Just what is a Script Supervisor?

By Gianna Sobol


The script supervisor's job is so far ranging that it's pretty tough to summarize, especially on a show as big and complicated as True Blood. Our very own Jain Sekuler took some time out of her busy day to tell us a little bit about how other departments might try to sum up her job. Little do they know that her responsibilities include all of the below, and so much more...

  • The producer thinks the job is to keep track of camera time (when was the first shot, wrap, lunch, the first shot after lunch), how many pages were shot, how many scenes were completed and how much screen time accrued.
  • The director thinks the job is to track what has been shot and what’s left to shoot, to take notes for the editor and let them know what the director’s intention is for the film shot the previous day. At any point in time the director can ask, will that match, will that cut, how long is that playing, are the eye lines correct, do we need to do close ups, did we already do that two shot and what is that camera operator’s name.
  • The editor is the person most concerned with continuity because in order to cut together coverage from different angles, the actor’s words, positions and actions have to be the same every take; what the editors don’t seem to understand is that actors are not machines that can be programmed to hold the drink in the same hand or drink out of it at the same time or say the right words or put their hair behind their ears at the exact moment in every take.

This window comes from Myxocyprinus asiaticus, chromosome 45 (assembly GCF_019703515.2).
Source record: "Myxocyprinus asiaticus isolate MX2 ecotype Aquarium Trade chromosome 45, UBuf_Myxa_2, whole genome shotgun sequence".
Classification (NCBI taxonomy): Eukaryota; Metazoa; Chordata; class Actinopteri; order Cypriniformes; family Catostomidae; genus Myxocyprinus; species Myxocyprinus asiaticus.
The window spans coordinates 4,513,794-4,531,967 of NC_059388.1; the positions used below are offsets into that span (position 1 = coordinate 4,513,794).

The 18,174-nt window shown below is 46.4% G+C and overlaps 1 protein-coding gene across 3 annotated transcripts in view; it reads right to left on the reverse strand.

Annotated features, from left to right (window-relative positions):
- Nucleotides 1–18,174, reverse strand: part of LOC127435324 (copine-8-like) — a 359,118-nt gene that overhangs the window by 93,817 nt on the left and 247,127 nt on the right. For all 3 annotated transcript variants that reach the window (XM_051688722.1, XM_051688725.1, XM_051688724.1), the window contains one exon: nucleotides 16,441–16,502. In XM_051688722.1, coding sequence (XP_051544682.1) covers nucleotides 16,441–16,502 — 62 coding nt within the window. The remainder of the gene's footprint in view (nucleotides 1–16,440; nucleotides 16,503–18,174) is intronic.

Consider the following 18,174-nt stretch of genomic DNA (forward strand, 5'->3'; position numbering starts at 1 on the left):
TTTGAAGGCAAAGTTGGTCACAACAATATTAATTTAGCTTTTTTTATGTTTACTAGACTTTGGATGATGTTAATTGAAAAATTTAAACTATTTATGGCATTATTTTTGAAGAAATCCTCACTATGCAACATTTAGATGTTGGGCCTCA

• The actors think the job is to know, at any given moment, what the word is that they can’t remember and in what hand were they holding the drink and when did they take a sip; the script supervisor’s job is to help them with their words and actions… which they frequently look upon as ‘scolding.’ I start every new job by going to the actors and saying soothingly, “the script supervisor is your friend, she is not here to scold you, she is here to help you… the hair and makeup people are here to make you look pretty, the script supervisor is here to make you look smart.”
  • The hair department thinks the job is to know when the actor tucked the hair behind her ear and which ear it was, and if long hair was hanging down the back or down in front, and if front, right side, left side or both sides.
  • The set dressing department thinks the job is to know in what manner the blankets on the bed were rumpled and what time should they put on the clock …
  • Etc.
  • Etc.